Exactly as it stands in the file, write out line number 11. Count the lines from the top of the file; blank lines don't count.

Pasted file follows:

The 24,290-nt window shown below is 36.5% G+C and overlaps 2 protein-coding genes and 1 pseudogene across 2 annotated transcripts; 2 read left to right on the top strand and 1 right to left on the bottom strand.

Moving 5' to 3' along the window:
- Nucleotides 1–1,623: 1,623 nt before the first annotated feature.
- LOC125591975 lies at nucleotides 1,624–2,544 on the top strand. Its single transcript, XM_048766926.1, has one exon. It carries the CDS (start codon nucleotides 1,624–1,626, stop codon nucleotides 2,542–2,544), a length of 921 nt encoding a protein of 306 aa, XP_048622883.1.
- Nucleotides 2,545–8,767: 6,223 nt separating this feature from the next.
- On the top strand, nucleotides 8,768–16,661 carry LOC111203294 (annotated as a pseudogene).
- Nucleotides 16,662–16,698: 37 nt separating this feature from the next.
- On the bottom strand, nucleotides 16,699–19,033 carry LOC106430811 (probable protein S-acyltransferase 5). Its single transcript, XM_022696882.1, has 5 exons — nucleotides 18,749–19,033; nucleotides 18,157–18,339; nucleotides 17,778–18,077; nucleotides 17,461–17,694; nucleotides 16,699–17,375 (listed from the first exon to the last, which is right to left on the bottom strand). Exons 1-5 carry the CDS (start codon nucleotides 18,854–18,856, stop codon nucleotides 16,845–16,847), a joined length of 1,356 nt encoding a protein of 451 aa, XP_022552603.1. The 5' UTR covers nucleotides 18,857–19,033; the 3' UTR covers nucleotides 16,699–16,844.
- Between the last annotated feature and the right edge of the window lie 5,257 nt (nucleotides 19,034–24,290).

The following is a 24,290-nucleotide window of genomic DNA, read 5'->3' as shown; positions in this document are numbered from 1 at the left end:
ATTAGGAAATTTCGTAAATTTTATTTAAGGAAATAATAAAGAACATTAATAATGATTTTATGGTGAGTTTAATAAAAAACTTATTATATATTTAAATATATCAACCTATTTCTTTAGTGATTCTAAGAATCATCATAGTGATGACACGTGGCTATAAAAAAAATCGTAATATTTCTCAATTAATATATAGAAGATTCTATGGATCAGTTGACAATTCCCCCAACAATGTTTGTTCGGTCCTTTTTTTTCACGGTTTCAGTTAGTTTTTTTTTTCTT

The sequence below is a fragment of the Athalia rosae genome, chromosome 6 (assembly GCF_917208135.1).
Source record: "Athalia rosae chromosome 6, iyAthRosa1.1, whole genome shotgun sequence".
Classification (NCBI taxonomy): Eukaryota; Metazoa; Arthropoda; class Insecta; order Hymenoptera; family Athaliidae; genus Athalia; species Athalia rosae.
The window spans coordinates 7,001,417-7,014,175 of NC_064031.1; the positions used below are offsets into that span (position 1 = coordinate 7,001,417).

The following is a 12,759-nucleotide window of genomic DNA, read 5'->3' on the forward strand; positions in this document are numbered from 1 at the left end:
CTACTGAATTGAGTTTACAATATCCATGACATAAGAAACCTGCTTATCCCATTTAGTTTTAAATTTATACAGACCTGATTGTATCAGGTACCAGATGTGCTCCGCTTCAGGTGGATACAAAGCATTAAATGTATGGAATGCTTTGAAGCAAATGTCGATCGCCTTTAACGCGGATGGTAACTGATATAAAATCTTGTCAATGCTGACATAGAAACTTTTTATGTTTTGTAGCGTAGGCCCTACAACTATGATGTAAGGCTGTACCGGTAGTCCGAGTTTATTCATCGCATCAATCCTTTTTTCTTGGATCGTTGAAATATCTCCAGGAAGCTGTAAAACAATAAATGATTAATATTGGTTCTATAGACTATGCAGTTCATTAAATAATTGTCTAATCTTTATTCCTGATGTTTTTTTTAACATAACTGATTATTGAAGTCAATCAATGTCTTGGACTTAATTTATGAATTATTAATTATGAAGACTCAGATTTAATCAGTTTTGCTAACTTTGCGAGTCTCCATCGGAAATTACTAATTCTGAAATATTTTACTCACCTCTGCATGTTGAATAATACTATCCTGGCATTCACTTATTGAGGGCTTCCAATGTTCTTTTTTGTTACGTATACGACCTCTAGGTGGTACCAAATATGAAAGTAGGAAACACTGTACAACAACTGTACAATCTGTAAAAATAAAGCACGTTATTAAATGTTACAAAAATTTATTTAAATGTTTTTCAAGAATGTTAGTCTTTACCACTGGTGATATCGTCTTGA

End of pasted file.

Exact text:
ATTAGGAAATTTCGTAAATTTTATTTAAGGAAATAATAAAGAACATTAATAATGATTTTATGGTGAGTTTAATAAAAAACTTATTATATATTTAAATATATCAACCTATTTCTTTAGTGATTCTAAGAATCATCATAGTGATGACACGTGGCTATAAAAAAAATCGTAATATTTCTCAATTAATATATAGAAGATTCTATGGATCAGTTGACAATTCCCCCAACAATGTTTGTTCGGTCCTTTTTTTTCACGGTTTCAGTTAGTTTTTTTTTTCTT